Advertisement

Christianity omitted from EU constitution

By ROLAND FLAMINI, UPI International Editor

WASHINGTON, May 28 (UPI) -- A draft European Union constitution prepared for submission to the members states contains no specific reference to God, or to Europe's Christian roots, despite strong pressure from conservatives, and from the Vatican, the Italian news agency ANSA reported Wednesday.

The document, of which ANSA has obtained an advance copy, now goes to the 25 member countries for parliamentary approval. The document attempts to compromise by referring in the preamble to Europe's religious, cultural, and humanist heritage, said the agency.

Advertisement

The question whether the text should mention God, or Christianity caused one of the most heated debates in the preparatory body, the Convention for the Future of Europe, consisting of representatives of all the EU member states and soon-to-be states, and chaired by former French president Valery Giscard d'Estaing.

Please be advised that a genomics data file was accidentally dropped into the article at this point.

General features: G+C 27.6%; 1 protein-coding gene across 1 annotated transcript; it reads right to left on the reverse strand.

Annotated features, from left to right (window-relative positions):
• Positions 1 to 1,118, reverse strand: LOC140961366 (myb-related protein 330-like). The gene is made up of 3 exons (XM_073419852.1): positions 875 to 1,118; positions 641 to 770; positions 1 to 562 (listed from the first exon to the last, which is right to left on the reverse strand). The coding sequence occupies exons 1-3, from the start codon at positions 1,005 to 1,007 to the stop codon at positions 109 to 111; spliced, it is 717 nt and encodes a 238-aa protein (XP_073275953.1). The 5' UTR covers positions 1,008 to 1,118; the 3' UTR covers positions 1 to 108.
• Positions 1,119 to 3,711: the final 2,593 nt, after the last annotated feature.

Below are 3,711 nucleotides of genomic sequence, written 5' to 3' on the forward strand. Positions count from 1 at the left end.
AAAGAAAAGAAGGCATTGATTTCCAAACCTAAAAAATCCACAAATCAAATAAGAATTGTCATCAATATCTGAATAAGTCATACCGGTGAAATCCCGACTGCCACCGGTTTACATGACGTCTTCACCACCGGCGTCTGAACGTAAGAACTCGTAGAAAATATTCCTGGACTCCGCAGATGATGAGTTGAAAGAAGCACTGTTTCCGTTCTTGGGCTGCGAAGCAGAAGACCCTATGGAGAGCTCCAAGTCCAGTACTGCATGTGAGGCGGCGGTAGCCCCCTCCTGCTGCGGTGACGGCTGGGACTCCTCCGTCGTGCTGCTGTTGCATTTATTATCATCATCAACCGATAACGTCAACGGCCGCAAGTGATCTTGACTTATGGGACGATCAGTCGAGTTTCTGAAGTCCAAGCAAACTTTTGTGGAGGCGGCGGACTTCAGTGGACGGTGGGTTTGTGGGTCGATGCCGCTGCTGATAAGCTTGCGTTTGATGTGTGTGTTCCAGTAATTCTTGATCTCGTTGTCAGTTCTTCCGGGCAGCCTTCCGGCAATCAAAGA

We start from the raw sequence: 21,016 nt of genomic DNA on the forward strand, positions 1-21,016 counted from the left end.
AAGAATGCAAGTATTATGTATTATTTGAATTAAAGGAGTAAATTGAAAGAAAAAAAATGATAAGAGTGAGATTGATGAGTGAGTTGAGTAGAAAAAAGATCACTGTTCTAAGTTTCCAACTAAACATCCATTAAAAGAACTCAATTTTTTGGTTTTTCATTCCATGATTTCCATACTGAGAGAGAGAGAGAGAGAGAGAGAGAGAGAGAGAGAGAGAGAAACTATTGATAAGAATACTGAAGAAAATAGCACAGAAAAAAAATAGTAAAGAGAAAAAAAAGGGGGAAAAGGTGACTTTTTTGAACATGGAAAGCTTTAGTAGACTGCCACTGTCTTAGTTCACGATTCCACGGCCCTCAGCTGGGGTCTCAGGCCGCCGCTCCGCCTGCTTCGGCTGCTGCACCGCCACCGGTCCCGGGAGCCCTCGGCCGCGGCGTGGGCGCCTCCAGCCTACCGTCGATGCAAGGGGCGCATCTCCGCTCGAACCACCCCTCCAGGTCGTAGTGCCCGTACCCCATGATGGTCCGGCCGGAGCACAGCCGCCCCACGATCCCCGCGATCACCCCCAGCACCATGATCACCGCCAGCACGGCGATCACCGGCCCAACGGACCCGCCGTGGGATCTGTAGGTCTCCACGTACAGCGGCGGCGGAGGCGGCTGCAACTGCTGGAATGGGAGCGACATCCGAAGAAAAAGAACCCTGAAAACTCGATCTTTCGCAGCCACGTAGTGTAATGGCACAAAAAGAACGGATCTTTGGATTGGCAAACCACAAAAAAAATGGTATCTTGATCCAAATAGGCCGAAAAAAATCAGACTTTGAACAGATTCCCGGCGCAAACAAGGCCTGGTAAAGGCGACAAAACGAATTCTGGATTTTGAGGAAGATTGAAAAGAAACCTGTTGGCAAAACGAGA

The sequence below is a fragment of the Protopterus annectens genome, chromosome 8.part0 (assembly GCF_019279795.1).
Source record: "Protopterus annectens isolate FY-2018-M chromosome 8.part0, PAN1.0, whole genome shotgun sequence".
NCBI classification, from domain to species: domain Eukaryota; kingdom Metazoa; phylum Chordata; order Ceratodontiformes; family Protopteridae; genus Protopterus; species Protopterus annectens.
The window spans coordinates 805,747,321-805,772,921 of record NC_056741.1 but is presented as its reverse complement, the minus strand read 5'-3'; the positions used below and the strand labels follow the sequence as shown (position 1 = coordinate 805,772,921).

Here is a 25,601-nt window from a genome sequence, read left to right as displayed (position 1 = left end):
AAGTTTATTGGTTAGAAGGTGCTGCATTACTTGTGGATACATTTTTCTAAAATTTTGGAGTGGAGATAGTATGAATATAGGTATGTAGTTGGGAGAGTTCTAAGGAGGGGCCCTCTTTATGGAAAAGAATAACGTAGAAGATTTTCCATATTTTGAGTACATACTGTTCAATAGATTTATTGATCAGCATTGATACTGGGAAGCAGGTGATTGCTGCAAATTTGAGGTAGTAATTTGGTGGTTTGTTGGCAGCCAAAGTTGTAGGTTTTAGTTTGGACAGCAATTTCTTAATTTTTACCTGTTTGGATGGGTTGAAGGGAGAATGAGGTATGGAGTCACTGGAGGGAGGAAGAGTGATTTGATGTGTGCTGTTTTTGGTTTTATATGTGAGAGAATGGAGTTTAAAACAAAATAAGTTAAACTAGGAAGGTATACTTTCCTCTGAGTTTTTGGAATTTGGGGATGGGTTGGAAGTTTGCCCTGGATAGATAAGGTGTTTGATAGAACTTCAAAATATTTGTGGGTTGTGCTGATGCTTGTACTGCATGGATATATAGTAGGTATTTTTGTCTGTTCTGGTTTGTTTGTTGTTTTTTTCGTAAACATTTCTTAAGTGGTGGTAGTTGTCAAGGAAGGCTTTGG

According to diplomatic sources, liberal members ruled out even a token mention of God in the preamble of the constitution. But the Vatican mounted a strong diplomatic effort to have the role of Christianity in Europe included in the text.

Pope John Paul II weighed into the debate on several occasions, pressing the point with visiting European leaders and in several public statements. If the EU would not identify itself as a Christian institution, he was quoted as telling Giscard d'Estaing, it could at least recognize "the decisive contribution of Christianity and Christian vision to the history and culture of various European states."

Advertisement

What the pope wanted, a Vatican spokesman said, was "a clear reference to God and the Christian faith to be formulated in the European constitution.

All 15 EU members and 10 countries due to join next year are formally Christian states, although most -- including Italy, France, and Spain -- make no reference to their Christian roots in their respective constitutions. Secularists at the convention contended that a clearly pluralist modern Europe had moved beyond a need to include a reference to a particular religion or any religion at all.

When former Irish Prime Minister John Bruton, the representative of Ireland (whose constitution opens with a solemn invocation to the Holy Ghost) formally proposed including a mention of Christianity, the proposal failed to muster enough support.

Sources said several European countries were nervous about creating resentment among their large Islamic immigrant populations.

Latest Headlines

Advertisement
Advertisement

Follow Us

Advertisement